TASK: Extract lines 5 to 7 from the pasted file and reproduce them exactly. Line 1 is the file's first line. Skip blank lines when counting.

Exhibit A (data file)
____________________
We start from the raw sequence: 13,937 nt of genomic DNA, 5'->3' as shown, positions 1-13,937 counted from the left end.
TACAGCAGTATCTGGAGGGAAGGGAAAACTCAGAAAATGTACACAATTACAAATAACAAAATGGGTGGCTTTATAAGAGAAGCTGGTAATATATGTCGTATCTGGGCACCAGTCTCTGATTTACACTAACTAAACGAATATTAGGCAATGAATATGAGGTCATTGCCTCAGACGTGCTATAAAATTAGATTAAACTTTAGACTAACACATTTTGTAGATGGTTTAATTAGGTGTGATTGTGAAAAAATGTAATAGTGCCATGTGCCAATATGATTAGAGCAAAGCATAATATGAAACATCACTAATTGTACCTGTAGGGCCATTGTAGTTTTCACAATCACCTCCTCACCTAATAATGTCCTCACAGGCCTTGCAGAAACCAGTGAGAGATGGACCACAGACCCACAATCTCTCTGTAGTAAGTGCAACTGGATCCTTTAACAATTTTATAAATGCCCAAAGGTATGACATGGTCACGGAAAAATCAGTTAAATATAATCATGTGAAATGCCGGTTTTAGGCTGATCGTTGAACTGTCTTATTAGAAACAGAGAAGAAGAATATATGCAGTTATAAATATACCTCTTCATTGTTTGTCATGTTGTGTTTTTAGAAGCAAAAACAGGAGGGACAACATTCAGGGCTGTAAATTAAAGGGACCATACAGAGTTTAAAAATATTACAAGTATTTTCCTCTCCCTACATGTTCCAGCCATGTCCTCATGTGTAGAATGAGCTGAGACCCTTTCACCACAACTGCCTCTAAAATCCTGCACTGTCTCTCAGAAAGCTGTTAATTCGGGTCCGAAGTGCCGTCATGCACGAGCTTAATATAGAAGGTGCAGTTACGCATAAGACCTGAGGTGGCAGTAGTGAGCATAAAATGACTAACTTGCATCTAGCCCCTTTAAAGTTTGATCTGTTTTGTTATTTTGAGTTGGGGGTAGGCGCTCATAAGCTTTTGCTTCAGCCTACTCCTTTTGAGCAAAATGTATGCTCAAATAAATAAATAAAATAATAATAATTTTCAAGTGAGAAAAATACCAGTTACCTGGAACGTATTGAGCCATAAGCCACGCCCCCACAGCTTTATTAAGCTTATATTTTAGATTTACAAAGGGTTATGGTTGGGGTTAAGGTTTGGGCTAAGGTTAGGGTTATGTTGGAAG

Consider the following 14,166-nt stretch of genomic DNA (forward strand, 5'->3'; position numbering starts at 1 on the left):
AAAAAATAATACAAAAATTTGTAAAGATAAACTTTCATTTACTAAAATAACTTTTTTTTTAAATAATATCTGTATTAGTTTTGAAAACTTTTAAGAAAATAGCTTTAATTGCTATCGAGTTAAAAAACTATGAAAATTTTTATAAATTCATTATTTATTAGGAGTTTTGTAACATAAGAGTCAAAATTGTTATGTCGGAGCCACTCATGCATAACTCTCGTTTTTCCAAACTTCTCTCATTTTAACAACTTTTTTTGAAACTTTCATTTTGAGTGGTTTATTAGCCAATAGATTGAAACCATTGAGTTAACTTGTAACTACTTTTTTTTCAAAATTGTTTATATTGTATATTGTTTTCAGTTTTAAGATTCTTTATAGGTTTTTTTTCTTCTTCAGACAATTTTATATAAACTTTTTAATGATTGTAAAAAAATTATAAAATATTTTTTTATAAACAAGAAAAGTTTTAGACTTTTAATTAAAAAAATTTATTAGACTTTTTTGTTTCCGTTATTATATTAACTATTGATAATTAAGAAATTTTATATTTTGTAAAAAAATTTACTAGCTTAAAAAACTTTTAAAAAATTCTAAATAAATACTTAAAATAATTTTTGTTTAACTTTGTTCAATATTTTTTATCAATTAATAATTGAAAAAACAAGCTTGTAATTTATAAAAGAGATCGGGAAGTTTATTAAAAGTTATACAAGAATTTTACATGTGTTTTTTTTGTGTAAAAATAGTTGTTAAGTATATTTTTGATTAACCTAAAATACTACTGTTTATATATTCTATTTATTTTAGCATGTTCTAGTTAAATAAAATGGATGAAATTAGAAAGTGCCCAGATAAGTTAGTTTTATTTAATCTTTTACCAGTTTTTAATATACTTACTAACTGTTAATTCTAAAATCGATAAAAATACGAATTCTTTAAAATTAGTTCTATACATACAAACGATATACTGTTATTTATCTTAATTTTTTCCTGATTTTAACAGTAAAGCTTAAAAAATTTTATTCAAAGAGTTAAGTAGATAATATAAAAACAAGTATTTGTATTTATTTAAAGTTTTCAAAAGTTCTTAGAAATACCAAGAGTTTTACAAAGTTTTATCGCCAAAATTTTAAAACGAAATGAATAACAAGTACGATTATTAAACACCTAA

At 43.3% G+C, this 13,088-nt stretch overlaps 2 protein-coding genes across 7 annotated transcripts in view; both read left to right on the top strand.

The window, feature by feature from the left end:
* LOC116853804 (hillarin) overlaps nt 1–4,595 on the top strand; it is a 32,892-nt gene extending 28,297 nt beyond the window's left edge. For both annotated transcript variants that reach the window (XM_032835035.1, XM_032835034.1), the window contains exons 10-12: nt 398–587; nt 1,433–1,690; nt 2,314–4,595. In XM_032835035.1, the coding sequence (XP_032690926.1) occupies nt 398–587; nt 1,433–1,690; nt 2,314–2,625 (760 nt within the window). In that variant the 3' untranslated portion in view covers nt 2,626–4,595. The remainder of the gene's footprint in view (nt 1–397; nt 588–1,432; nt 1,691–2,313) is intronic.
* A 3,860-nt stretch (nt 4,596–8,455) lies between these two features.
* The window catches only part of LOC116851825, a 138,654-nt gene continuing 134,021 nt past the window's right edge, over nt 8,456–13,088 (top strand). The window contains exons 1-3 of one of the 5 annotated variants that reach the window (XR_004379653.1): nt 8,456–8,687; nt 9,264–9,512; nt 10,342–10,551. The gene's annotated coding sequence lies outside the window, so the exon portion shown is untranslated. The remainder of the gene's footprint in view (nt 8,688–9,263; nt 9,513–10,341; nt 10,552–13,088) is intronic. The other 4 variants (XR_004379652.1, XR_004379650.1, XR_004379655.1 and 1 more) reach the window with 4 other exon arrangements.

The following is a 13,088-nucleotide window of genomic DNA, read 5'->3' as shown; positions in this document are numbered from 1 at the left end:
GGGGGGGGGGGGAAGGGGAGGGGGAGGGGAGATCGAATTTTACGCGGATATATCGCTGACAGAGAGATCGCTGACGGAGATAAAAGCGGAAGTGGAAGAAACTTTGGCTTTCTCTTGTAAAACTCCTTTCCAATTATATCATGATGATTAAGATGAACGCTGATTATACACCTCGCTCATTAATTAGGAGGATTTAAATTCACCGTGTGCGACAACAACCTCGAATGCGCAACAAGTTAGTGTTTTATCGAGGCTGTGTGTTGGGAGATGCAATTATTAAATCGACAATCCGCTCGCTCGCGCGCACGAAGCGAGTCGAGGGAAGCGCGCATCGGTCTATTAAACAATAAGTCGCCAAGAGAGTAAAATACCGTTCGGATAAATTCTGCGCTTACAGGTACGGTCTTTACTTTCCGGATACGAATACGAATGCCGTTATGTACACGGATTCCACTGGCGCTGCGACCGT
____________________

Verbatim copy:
At 43.3% G+C, this 13,088-nt stretch overlaps 2 protein-coding genes across 7 annotated transcripts in view; both read left to right on the top strand.

The window, feature by feature from the left end:
* LOC116853804 (hillarin) overlaps nt 1–4,595 on the top strand; it is a 32,892-nt gene extending 28,297 nt beyond the window's left edge. For both annotated transcript variants that reach the window (XM_032835035.1, XM_032835034.1), the window contains exons 10-12: nt 398–587; nt 1,433–1,690; nt 2,314–4,595. In XM_032835035.1, the coding sequence (XP_032690926.1) occupies nt 398–587; nt 1,433–1,690; nt 2,314–2,625 (760 nt within the window). In that variant the 3' untranslated portion in view covers nt 2,626–4,595. The remainder of the gene's footprint in view (nt 1–397; nt 588–1,432; nt 1,691–2,313) is intronic.